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Pakistan floods, one year on: The disaster that won't recede

25 July 2011

Pakistan floods, one year on: The disaster that won't recede

It’s hard to believe that a whole year has passed and some of the waters in Pakistan’s Sindh province have still not receded after the devastating 2010 floods. Hundreds of thousands of people are still living in temporary shelters, their lives in limbo, barely surviving on food aid from local charities. For those that have returned home, the ruin that has hit lives and livelihoods means recovery could take up to ten years. RedR's Nic Scarborough reports.

You’d think that a year would be more than long enough for the water to go away. But then it’s worth remembering the sheer scale of this disaster. The total flood area was greater than the size of England by August 2010. Floodwaters ranged from 4ft to nearly 40ft. That much water doesn’t go away overnight.
The speed at which the waters hit many communities left them no option but to run for their lives. In places, they reached 20 kilometres per hour, with depths increasing at a frightening rate. “When the flood started there was about 2ft of water, and by the time we left our homes it was 4ft,” says Aiman Khadoon who was caught up in the floods but who managed to escape to Sukkur town.
At lot rural Sindh is covered in rice fields, so when the heavy monsoon rains came, they fell onto areas already irrigated with 2ft of water. But the water wasn’t just falling from the skies; the banks of the mighty Indus River – and the hundreds of feather-like canals that run off it – began to burst, sending swathes of water towards entire communities. Over the next two months the monsoon rains were unrelenting.
The closed confines of hell
Like many of Sindh’s rural poor, Aiman and her family were forced to seek refuge wherever they could. For three months they sheltered in a school hall receiving food rations from the government. When Aiman describes her experience it sounds like a version of hell. “It was a closed living environment,” she says, “with a lot of people living together, so people were developing skin diseases and kidney infections.”
Aiman says that all she remembers thinking was ‘When will this water recede? Will we be able to go back to our houses or not?’ But whilst she and her family huddled in the cramped confines of the school – often without electricity – waiting to go home, the monsoon season was adding yet more and more floodwater to an already devastating situation.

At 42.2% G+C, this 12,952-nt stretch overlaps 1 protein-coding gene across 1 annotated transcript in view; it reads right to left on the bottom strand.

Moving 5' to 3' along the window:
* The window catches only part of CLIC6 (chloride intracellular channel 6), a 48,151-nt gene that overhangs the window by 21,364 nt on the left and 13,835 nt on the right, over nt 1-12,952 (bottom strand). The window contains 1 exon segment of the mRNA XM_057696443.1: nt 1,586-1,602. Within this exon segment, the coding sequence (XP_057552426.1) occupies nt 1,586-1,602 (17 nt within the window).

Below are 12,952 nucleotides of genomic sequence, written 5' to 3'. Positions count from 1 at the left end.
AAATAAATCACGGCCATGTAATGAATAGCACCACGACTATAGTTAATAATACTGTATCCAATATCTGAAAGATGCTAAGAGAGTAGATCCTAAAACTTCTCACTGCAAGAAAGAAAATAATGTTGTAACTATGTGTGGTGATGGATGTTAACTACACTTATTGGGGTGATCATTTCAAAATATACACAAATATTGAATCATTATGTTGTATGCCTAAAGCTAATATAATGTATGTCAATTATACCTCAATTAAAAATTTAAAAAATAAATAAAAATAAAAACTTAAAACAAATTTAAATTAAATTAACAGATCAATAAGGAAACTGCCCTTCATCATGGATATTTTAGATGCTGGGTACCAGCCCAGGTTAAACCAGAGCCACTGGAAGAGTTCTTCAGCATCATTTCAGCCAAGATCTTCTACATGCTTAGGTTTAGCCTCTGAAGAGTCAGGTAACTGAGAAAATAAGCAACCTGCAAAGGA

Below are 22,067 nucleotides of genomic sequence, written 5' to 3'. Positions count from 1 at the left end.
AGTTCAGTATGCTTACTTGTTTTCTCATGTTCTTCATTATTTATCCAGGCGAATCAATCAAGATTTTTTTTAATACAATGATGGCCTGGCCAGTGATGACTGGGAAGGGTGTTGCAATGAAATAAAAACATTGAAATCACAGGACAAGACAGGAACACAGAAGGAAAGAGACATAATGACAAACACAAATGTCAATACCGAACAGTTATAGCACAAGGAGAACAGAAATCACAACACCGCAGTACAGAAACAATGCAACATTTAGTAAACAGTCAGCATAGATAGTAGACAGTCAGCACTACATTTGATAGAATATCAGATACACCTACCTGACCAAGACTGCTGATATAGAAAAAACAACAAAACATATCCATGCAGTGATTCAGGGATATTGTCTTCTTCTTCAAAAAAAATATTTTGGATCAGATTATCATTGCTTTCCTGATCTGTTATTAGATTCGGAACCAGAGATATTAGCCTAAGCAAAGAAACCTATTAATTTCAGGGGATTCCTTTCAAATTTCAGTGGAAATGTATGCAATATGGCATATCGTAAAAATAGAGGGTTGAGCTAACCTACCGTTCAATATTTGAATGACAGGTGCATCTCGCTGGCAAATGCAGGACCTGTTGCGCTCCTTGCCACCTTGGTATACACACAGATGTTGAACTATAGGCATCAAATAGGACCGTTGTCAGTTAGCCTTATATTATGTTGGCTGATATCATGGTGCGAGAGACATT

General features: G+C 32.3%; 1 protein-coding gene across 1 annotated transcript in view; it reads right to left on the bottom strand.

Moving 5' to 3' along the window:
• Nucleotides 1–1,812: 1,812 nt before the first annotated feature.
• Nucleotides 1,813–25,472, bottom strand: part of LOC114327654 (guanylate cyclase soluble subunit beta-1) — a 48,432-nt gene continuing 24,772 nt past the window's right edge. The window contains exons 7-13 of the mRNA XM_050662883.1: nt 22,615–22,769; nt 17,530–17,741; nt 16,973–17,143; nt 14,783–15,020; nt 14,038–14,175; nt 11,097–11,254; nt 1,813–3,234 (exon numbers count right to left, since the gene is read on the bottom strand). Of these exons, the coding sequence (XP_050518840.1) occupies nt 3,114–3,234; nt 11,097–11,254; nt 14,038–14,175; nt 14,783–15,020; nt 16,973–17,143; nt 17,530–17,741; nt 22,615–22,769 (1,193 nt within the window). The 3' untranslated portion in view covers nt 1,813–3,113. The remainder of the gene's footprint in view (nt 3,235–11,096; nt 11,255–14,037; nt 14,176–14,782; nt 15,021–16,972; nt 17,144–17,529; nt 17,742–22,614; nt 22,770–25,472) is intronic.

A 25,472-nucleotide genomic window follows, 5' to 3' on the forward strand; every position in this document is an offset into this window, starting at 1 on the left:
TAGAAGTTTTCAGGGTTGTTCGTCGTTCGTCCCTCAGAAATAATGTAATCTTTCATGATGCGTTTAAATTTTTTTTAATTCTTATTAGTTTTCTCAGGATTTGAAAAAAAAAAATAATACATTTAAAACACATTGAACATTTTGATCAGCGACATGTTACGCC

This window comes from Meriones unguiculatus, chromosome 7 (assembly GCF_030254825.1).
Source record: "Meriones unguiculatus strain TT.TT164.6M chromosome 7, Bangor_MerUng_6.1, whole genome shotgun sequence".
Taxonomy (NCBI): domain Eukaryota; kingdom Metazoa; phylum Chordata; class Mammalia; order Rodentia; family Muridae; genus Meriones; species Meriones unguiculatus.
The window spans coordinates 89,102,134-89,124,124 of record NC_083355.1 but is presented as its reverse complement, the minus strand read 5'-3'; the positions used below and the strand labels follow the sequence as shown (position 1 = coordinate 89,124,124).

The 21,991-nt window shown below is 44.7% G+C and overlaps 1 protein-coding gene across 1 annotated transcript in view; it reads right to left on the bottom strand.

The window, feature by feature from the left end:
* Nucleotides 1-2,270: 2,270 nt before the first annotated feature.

In Shapkapur district in Sindh province approximately 150,000 people have still not returned to their homes, or what is left of them. There are living in tents by the sides of roads in towns and cities; some are huddled together, others on their own. They sleep under a cotton canvas sheet that is raised with two tent poles. They have little fires that act as stoves at night. They have nowhere else to go.
But it’s not only that some floodwaters have not receded; many people are too scared to return to their homes. In a matter of minutes people’s lives were shattered; nearly 2,000 people drowned. Those that escaped were lucky. And again this year the monsoon rains are expected to be higher than usual – by more than 10%. But who can predict for sure whether it will be safe?
Returning to nothing
For those that have returned in stages over the course of the last year, life is not much different to living in a tent. For miles all you can see is a wasteland; the whole district lies at the bottom of a dry riverbed. In the grey, unfertile land, there is nothing but a few desert shrubs sprouting up every few metres.
I met an elderly man in one village who cried in front of me, as he explained that for a year he and his family have lived off food rations from a local charity, whilst the land he used to cultivate sits barren, silted, cracked, wasted. He doesn’t have the money to get the land de-silted – a two week process of ploughing and watering until the land is fertile enough to cultivate again.
Like many in rural Sindh, he was already living on the poverty line. When he and his family returned to their village after the floods, things just got worse. Their homes, many of them simple mud huts, were gone. With nowhere to live and with little prospect of being able to work the land for an income whole communities are reaching the point of desperation.
But the on-going challenges that face people like Aiman are not simply ones of poverty. Unlike in other provinces in Pakistan, many of the rural poor in Sindh do not own their land and therefore don’t have power over their own incomes. Aiman and her family live in a modern-day feudal system.
The small income she does generate equates to less than £0.50 per day for each member of her family. Saving for materials to rebuild is almost impossible.
Aiman and her family are alive, but they are barely living. By her estimation it will take eight to ten years for them to recover from the floods. This disaster is far from over.


RedR's current Pakistan programme began in March 2010 and has since trained thousands of local aid workers in a range of vital humanitarian skills.

See more pictures from flood affected areas here.

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Photo ©: RedR / Usman Ghani

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